Tomahawk -- Tonic Immobility
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TomahawkTonic Immobility

★★★☆ Is this even metal? No, it is not (which is a surprise, given that the group now consists of people from FNM, The Jesus Lizard, Mr Bungle, and Helmet/Battles). But it is imminently listenable, endlessly innovative, and just lots of fun. Mybe I’m just a sucker for Duane Denison’s inimitable guitar stylings propping up Mike Patton’s vocal madness.

Gizmachi -- Omega Kaleid
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GizmachiOmega Kaleid

★★★☆ I’ll confess that I completely forgot about Gizmachi, after glutting myself on their first major album on heavy rotation back in 2005. In retrospect, I think SikTh took up the space my brain had reserved for Giz. In retrospect, I should’ve just kept listening to The Imbuing and biding my time.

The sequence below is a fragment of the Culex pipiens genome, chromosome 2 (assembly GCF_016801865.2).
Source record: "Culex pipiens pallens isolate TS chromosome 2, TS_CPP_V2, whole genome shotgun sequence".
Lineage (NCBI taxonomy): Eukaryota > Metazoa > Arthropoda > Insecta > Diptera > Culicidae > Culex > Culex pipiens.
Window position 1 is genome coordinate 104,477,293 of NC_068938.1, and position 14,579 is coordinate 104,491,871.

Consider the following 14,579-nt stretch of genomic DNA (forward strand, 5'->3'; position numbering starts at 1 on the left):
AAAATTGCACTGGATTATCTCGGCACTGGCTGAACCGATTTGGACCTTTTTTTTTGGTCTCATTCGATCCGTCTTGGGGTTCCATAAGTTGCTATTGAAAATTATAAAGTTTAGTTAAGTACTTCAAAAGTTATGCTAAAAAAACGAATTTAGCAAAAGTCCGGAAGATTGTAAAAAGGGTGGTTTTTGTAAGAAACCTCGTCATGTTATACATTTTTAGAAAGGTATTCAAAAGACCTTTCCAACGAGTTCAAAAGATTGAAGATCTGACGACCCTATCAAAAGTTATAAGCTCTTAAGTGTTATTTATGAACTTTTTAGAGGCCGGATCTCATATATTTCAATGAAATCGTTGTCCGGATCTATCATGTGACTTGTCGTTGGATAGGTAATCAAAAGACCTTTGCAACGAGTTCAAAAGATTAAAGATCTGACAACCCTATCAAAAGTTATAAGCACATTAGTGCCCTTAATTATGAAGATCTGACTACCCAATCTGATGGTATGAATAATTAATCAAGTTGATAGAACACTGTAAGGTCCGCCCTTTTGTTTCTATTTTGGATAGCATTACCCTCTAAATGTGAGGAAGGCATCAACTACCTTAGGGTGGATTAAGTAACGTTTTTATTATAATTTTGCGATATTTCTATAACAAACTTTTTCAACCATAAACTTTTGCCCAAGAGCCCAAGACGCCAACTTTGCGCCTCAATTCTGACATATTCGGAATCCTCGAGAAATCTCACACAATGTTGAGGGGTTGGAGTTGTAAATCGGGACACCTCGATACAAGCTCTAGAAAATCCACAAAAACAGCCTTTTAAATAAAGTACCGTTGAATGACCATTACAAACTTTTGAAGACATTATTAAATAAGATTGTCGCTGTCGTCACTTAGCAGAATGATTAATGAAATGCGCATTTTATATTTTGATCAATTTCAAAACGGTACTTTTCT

Soen -- Imperial
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SoenImperial

★★★☆ This is an intriguing effort at accessibility, from a famously polymathic prog band who have been compared in the past to Tool, Opeth, and Leprous. While those touchstones are still discernible, Imperial finds the Swedes at last sounding more like their own thing than their influences. The only criticism I’ve got is that there’s maybe a little too much polish and sanding down of the rough edges (but that’s fairly typical of any prog band who tries to resonate with an audience, it seems).

The Acacia Strain -- Slow Decay
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The Acacia StrainSlow Decay

★★★☆ I can say, without hyperbole, that this is the most experimental deathcore album I’ve heard in years, if not ever. It contains all of the genre’s hallmark touches (seismic detuning of mushy guitars, compressed triggered drums, and the cookiemonsterest of vocals), but deployed in novel and unpredictable ways throughout the album.